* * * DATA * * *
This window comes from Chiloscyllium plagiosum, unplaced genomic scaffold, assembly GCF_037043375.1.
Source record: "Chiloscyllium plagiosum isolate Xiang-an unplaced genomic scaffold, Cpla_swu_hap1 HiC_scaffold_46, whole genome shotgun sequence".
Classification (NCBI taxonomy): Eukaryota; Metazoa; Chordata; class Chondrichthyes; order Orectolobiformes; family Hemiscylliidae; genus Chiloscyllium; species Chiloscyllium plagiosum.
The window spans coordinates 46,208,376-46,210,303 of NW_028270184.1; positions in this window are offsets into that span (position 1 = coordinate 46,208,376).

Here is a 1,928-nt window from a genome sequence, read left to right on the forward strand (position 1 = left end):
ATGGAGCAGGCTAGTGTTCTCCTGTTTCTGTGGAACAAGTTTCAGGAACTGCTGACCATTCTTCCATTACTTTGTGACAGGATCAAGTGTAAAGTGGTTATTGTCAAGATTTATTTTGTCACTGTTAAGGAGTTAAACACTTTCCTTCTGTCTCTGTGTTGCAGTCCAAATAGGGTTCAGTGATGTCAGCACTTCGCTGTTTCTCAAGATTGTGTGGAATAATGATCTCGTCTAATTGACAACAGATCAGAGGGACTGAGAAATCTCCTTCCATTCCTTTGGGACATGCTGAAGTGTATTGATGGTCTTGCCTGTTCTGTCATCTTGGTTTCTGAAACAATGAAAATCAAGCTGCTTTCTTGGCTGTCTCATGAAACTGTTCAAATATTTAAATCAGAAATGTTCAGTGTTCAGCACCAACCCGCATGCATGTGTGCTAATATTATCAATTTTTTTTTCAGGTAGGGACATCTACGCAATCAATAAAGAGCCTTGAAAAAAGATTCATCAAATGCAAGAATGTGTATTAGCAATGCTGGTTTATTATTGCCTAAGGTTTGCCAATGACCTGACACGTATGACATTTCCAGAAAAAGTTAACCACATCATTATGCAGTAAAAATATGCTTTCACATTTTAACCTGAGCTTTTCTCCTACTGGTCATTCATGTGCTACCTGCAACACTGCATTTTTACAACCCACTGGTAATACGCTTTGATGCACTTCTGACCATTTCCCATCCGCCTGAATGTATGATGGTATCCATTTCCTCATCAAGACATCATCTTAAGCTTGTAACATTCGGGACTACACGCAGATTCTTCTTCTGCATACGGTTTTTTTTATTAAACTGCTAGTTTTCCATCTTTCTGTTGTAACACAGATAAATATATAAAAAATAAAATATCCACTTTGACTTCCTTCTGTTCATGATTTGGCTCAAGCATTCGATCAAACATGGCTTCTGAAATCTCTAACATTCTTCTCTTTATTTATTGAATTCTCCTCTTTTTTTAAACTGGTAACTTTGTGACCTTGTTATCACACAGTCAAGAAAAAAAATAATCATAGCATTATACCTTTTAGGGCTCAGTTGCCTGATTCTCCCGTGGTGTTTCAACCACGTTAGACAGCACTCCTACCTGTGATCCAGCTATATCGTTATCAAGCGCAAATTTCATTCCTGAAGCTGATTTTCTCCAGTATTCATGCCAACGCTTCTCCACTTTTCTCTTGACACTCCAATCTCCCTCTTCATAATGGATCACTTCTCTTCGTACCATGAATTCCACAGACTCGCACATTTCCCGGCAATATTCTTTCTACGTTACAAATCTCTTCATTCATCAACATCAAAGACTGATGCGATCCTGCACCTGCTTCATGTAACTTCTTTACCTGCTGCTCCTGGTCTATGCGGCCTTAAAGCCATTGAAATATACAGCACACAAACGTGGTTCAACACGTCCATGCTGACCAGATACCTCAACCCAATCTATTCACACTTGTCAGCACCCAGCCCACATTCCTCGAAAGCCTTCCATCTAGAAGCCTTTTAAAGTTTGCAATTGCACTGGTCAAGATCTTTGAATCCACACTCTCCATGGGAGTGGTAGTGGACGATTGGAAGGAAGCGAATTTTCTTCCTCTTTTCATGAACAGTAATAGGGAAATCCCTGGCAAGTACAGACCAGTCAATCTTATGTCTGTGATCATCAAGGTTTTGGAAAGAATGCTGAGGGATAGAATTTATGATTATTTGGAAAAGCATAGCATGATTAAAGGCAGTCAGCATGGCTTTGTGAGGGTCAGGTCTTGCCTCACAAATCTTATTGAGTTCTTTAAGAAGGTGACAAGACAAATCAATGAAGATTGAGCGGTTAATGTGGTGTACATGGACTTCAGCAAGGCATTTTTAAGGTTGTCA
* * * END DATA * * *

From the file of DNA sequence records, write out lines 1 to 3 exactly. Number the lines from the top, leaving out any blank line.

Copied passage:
This window comes from Chiloscyllium plagiosum, unplaced genomic scaffold, assembly GCF_037043375.1.
Source record: "Chiloscyllium plagiosum isolate Xiang-an unplaced genomic scaffold, Cpla_swu_hap1 HiC_scaffold_46, whole genome shotgun sequence".
Classification (NCBI taxonomy): Eukaryota; Metazoa; Chordata; class Chondrichthyes; order Orectolobiformes; family Hemiscylliidae; genus Chiloscyllium; species Chiloscyllium plagiosum.